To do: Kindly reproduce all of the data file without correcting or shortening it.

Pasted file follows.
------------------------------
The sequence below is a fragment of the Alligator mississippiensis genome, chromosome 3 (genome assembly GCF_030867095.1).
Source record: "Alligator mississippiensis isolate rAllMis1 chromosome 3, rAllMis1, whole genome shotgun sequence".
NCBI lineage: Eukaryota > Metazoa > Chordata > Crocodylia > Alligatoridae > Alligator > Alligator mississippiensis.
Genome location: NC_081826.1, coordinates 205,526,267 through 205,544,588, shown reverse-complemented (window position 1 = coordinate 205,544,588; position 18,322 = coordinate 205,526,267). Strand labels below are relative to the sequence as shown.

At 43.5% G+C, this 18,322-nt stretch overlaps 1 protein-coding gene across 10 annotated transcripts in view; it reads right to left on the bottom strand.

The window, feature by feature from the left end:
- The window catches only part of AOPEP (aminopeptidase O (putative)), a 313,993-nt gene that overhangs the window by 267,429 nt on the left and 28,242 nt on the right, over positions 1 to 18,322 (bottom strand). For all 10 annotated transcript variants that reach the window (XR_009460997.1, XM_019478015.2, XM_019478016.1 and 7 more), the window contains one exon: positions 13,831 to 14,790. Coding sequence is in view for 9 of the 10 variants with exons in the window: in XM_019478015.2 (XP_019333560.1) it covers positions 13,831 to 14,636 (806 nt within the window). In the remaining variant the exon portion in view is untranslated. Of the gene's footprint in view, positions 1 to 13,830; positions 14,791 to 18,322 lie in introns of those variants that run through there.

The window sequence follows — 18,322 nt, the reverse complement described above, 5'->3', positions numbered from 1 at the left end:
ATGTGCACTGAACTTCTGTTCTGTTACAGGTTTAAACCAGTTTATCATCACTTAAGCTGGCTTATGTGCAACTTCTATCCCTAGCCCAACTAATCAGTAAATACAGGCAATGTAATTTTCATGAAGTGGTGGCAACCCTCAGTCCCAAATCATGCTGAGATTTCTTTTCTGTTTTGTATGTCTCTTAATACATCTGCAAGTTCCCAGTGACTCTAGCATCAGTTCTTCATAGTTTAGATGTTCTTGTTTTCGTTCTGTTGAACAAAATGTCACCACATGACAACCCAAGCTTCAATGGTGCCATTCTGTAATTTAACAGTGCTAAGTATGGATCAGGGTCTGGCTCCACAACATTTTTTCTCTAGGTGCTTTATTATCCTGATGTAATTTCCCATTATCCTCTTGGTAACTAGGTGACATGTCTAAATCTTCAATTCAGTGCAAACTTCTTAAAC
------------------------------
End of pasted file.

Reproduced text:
The sequence below is a fragment of the Alligator mississippiensis genome, chromosome 3 (genome assembly GCF_030867095.1).
Source record: "Alligator mississippiensis isolate rAllMis1 chromosome 3, rAllMis1, whole genome shotgun sequence".
NCBI lineage: Eukaryota > Metazoa > Chordata > Crocodylia > Alligatoridae > Alligator > Alligator mississippiensis.
Genome location: NC_081826.1, coordinates 205,526,267 through 205,544,588, shown reverse-complemented (window position 1 = coordinate 205,544,588; position 18,322 = coordinate 205,526,267). Strand labels below are relative to the sequence as shown.

At 43.5% G+C, this 18,322-nt stretch overlaps 1 protein-coding gene across 10 annotated transcripts in view; it reads right to left on the bottom strand.

The window, feature by feature from the left end:
- The window catches only part of AOPEP (aminopeptidase O (putative)), a 313,993-nt gene that overhangs the window by 267,429 nt on the left and 28,242 nt on the right, over positions 1 to 18,322 (bottom strand). For all 10 annotated transcript variants that reach the window (XR_009460997.1, XM_019478015.2, XM_019478016.1 and 7 more), the window contains one exon: positions 13,831 to 14,790. Coding sequence is in view for 9 of the 10 variants with exons in the window: in XM_019478015.2 (XP_019333560.1) it covers positions 13,831 to 14,636 (806 nt within the window). In the remaining variant the exon portion in view is untranslated. Of the gene's footprint in view, positions 1 to 13,830; positions 14,791 to 18,322 lie in introns of those variants that run through there.

The window sequence follows — 18,322 nt, the reverse complement described above, 5'->3', positions numbered from 1 at the left end:
ATGTGCACTGAACTTCTGTTCTGTTACAGGTTTAAACCAGTTTATCATCACTTAAGCTGGCTTATGTGCAACTTCTATCCCTAGCCCAACTAATCAGTAAATACAGGCAATGTAATTTTCATGAAGTGGTGGCAACCCTCAGTCCCAAATCATGCTGAGATTTCTTTTCTGTTTTGTATGTCTCTTAATACATCTGCAAGTTCCCAGTGACTCTAGCATCAGTTCTTCATAGTTTAGATGTTCTTGTTTTCGTTCTGTTGAACAAAATGTCACCACATGACAACCCAAGCTTCAATGGTGCCATTCTGTAATTTAACAGTGCTAAGTATGGATCAGGGTCTGGCTCCACAACATTTTTTCTCTAGGTGCTTTATTATCCTGATGTAATTTCCCATTATCCTCTTGGTAACTAGGTGACATGTCTAAATCTTCAATTCAGTGCAAACTTCTTAAAC